The framework on work statistics has been widely publicized over the years, particularly to data producers and policymakers, as it was designed to improve labour market and gender analysis. But little has been said to data users interested in international comparisons. Until now. Here is the ILOSTAT solution to handling the impacts of revised definitions occurring on different schedules across the globe.
Concepts and definitions
Table of contents
Concise descriptions of concepts and definitions, uses, sources and limitations
Country groupings and international classifications used in labour statistics
Resolutions and guidelines
Work and labour underutilization
*Replaced by the Resolution concerning statistics of work, employment and labour underutilization
NOTE: The ILO established a working group for the revision of the standards for statistics on informality. The revision will lead to the replacement of the existing standards of informality with a coherent set of statistical standards which conceptually and operationally define the different concepts necessary for measurement of work and economic activity in the informal economy.
Hours, pay and prices
Child labour and forced labour
Simple definitions of key terms in labour statistics
Earnings relates to gross remuneration in cash and in kind paid to employees, as a rule at regular intervals, for time worked or work done together with remuneration for time not worked, such as annual vacation, other type of paid leave or holidays. Earnings include direct wages and salaries, remuneration for time not worked (excluding severance and termination pay), bonuses and gratuities and housing and family allowances paid by the employer directly to this employee. Earnings exclude employers’ contributions in respect of their employees paid to social security and pension schemes and also the benefits received by employees under these schemes. Earnings also exclude severance and termination pay. For more information, refer to the indicator description.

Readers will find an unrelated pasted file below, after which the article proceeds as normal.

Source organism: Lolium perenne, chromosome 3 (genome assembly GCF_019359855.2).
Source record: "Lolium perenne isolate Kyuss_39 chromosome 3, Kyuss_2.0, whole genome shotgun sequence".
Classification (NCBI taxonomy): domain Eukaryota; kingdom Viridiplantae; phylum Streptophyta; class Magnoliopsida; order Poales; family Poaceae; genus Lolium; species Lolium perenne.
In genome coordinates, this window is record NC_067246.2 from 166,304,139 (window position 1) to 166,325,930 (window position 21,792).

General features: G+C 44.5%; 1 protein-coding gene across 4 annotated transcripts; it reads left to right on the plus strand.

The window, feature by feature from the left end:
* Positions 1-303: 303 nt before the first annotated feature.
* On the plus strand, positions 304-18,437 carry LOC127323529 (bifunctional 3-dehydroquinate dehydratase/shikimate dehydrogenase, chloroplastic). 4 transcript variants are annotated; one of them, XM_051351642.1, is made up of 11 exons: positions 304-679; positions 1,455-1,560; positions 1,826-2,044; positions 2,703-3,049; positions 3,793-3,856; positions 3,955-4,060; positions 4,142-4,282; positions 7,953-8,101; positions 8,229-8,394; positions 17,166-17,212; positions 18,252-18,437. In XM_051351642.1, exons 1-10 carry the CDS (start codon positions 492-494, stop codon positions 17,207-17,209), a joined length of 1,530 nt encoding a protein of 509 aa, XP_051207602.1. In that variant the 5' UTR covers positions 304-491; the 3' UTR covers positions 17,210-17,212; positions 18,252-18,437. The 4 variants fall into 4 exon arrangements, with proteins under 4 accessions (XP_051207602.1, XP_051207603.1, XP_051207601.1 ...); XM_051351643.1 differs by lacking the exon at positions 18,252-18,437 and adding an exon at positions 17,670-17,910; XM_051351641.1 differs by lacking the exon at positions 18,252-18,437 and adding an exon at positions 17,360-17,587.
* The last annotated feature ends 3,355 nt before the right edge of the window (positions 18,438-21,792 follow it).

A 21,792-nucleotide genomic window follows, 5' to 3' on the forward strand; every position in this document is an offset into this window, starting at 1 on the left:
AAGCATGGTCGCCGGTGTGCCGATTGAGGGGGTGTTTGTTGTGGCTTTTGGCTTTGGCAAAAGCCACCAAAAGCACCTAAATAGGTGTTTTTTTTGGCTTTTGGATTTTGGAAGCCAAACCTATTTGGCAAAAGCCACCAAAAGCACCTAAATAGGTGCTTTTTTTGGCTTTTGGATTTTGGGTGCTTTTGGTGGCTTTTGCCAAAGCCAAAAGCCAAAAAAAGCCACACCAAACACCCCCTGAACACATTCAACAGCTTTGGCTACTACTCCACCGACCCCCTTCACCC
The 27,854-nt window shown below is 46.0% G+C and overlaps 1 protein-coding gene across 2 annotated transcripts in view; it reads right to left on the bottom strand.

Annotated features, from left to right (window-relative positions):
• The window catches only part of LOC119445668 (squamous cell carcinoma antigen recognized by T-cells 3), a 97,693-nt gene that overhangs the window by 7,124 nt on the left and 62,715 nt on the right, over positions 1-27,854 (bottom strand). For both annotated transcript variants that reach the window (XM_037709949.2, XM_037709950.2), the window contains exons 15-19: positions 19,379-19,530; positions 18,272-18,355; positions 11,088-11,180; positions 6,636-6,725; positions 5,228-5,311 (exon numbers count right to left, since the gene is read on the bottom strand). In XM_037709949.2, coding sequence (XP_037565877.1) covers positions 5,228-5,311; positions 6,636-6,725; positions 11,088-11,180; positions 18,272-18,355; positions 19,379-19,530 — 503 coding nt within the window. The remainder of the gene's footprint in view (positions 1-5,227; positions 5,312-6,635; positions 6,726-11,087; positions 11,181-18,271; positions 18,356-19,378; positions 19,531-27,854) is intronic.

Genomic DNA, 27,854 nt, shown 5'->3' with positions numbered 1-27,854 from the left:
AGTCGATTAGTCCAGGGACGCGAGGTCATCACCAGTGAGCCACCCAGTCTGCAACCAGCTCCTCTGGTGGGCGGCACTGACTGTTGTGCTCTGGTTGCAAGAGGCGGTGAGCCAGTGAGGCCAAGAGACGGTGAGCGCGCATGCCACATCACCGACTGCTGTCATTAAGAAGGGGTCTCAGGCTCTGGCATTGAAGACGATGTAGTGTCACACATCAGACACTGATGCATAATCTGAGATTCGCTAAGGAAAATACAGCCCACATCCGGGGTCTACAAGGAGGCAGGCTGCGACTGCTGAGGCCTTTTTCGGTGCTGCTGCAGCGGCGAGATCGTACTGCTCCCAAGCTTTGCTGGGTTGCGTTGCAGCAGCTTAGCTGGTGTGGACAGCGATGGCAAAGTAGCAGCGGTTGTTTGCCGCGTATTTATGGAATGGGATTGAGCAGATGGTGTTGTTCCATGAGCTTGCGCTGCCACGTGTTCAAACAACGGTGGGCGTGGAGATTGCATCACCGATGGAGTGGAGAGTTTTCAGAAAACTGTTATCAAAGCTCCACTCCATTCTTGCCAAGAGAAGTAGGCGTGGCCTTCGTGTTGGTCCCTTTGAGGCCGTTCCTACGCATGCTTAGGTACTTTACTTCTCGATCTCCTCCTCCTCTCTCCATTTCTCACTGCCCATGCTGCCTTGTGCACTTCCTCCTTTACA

Persons in employment are defined as all those of working age who, during a short reference period, were engaged in any activity to produce goods or provide services for pay or profit. They comprise employed persons “at work”, i.e. who worked in a job for at least one hour; and employed persons “not at work” due to temporary absence from a job, or to working-time arrangements (such as shift work, flexitime and compensatory leave for overtime). For more information, refer to the Resolution concerning statistics of work, employment and labour underutilization.
Employment in the informal sector refers all persons who, during a given reference period, were employed in at least one informal sector enterprise, irrespective of their status in employment and whether it was their main or a secondary job. An informal sector enterprise is (1) an unincorporated enterprise and (2) a market enterprise (i.e., it sells at least some of the goods or services it produces), and (3) meets at least one of the following criteria: (i) the enterprise is not registered, (ii) the employees of the enterprise are not registered, or (iii) the number of persons engaged on a continuous basis is below a threshold determined by the country. For more information, refer to the indicator description.
The unemployment rate expresses the number of unemployed as a percent of the labour force (which includes persons in unemployment plus those in employment). The unemployed are persons of working age who were not in employment, carried out activities to seek employment during a specified recent period and were currently available to take up employment given a job opportunity. For more information, refer to the Resolution concerning statistics of work, employment and labour underutilization and the indicator description.
Guides and manuals
In-depth guidance on producing and using labour statistics, including applying international standards
The ICLS is a vehicle for standard-setting in labour statistics, hosted by the